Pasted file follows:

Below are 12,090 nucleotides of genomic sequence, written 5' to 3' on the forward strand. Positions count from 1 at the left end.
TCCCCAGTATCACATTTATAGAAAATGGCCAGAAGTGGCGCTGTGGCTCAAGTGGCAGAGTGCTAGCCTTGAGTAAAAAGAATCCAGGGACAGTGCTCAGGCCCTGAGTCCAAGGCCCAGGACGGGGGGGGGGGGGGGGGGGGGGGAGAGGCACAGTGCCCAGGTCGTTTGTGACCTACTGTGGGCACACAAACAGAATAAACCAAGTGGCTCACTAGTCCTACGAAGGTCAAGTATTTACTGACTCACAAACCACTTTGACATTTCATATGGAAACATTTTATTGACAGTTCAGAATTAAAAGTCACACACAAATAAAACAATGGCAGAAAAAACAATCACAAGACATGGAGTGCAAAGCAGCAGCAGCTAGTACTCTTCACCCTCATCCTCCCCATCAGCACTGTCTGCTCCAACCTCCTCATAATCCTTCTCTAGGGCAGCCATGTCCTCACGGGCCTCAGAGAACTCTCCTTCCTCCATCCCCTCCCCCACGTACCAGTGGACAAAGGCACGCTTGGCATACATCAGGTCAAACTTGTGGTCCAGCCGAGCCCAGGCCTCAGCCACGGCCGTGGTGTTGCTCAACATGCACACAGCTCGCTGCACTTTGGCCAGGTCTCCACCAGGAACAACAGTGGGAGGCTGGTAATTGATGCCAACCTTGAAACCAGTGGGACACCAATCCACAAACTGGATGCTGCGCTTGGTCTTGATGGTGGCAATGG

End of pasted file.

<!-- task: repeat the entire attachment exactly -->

Below are 12,090 nucleotides of genomic sequence, written 5' to 3' on the forward strand. Positions count from 1 at the left end.
TCCCCAGTATCACATTTATAGAAAATGGCCAGAAGTGGCGCTGTGGCTCAAGTGGCAGAGTGCTAGCCTTGAGTAAAAAGAATCCAGGGACAGTGCTCAGGCCCTGAGTCCAAGGCCCAGGACGGGGGGGGGGGGGGGGGGGGGGGAGAGGCACAGTGCCCAGGTCGTTTGTGACCTACTGTGGGCACACAAACAGAATAAACCAAGTGGCTCACTAGTCCTACGAAGGTCAAGTATTTACTGACTCACAAACCACTTTGACATTTCATATGGAAACATTTTATTGACAGTTCAGAATTAAAAGTCACACACAAATAAAACAATGGCAGAAAAAACAATCACAAGACATGGAGTGCAAAGCAGCAGCAGCTAGTACTCTTCACCCTCATCCTCCCCATCAGCACTGTCTGCTCCAACCTCCTCATAATCCTTCTCTAGGGCAGCCATGTCCTCACGGGCCTCAGAGAACTCTCCTTCCTCCATCCCCTCCCCCACGTACCAGTGGACAAAGGCACGCTTGGCATACATCAGGTCAAACTTGTGGTCCAGCCGAGCCCAGGCCTCAGCCACGGCCGTGGTGTTGCTCAACATGCACACAGCTCGCTGCACTTTGGCCAGGTCTCCACCAGGAACAACAGTGGGAGGCTGGTAATTGATGCCAACCTTGAAACCAGTGGGACACCAATCCACAAACTGGATGCTGCGCTTGGTCTTGATGGTGGCAATGG